Micah is a condensed version of a lot of the other themes we’ve seen in the pre-exilic prophets. God is punishing the people for their idolatry and the injustice they promote. He will use a foreign nation to come and destroy them. But after that, he will restore a remnant of his people back to the land. He will establish a leader who will be a shepherd to them and lead them, and all nations, into peace and flourishing. That’s the book of Micah.

Psalm 130

This psalm isn’t attributed to anyone in particular and is named as a psalm of ascent. These psalms were sung by worshippers as they ascended to Jerusalem for the three pilgrimage festivals (Passover, Festival of Weeks, and Festival of Tabernacles) or possibly by the Levites as they ascended the steps of the Temple. Psalm 120-134 are all psalms of ascent.

Psalm 130:1-2 - Call to the Lord

Psalm 130:3-4 - The Lord forgives

Psalm 130:5-6 - I will wait on the Lord

Psalm 130:7-8 - Hope in the Lord

In this ascent journey we’ve gone from being far from God's presence (Psalm 120), to seeking God’s presence (Psalm 121), and then to reaching God’s presence (Psalm 122). From there, the psalmist has asked the Lord for help (Psalm 123) and then praised the Lord for his protection (Psalm 124).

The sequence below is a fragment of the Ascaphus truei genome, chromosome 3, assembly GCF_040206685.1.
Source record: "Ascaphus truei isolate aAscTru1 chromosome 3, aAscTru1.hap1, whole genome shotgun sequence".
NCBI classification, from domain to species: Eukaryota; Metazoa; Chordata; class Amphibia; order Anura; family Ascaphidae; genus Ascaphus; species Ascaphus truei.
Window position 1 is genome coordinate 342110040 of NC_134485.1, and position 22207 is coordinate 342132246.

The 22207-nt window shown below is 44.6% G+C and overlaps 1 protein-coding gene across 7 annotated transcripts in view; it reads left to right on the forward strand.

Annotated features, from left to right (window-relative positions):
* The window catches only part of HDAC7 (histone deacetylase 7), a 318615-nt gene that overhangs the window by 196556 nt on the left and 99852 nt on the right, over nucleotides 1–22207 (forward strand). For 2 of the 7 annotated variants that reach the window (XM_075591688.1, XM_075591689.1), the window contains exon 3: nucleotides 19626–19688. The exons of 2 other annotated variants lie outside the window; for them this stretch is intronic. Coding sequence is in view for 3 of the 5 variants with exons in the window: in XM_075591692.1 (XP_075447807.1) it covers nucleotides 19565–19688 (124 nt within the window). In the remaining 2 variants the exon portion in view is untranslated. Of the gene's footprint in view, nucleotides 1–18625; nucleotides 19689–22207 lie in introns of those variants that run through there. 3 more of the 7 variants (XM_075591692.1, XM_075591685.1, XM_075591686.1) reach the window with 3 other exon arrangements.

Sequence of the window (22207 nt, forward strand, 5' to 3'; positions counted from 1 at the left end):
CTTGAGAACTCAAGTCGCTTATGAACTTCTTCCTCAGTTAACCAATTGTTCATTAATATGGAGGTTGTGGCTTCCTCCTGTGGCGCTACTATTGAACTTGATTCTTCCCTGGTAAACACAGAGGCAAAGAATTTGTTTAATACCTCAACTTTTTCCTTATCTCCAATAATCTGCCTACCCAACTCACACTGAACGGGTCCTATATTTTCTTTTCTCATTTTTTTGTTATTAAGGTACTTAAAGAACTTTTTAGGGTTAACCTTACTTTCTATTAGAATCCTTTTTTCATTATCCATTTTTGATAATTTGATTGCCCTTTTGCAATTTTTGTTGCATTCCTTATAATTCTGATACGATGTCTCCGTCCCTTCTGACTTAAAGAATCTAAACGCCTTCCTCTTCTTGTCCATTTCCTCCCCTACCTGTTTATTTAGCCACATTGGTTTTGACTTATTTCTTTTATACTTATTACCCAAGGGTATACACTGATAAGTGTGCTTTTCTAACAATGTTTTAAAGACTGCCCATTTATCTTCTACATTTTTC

From within Jerusalem, they reflected on the nature of righteousness and wickedness (Psalm 125). They thanked God for how he has restored his city, but also ask for more (Psalm 126). This leads the psalmist to reflect on the importance of God being first and foremost in our live (Psalm 127) and fearing God (Psalm 128).

Having focused on God’s authority and power, the psalmist then reflects on how God rescued them and Israel from oppressors (Psalm 129). Now the psalmist calls out to God to rescue them from, and forgive them for, their sin.

The psalmist starts with a call to the Lord to hear their pleas. They recognise that if God were to keep track of everyone’s sin, no one would be able to stand before him. Instead, God forgives his people so they can come before him and worship him.

Therefore, the psalmist will wait on the Lord to redeem them. They also encourage the rest of Israel to trust and hope in the Lord, for he will redeem them from their sins as well.

As the psalmist has got closer to God’s presence in this journey to ascent, they recognise the need to deal with their sin.

Anything you think I've missed? Maybe you've got a question that still needs answering. Send me a message over on my Instagram (@brynjoslin). I'd love to talk it through with you some more.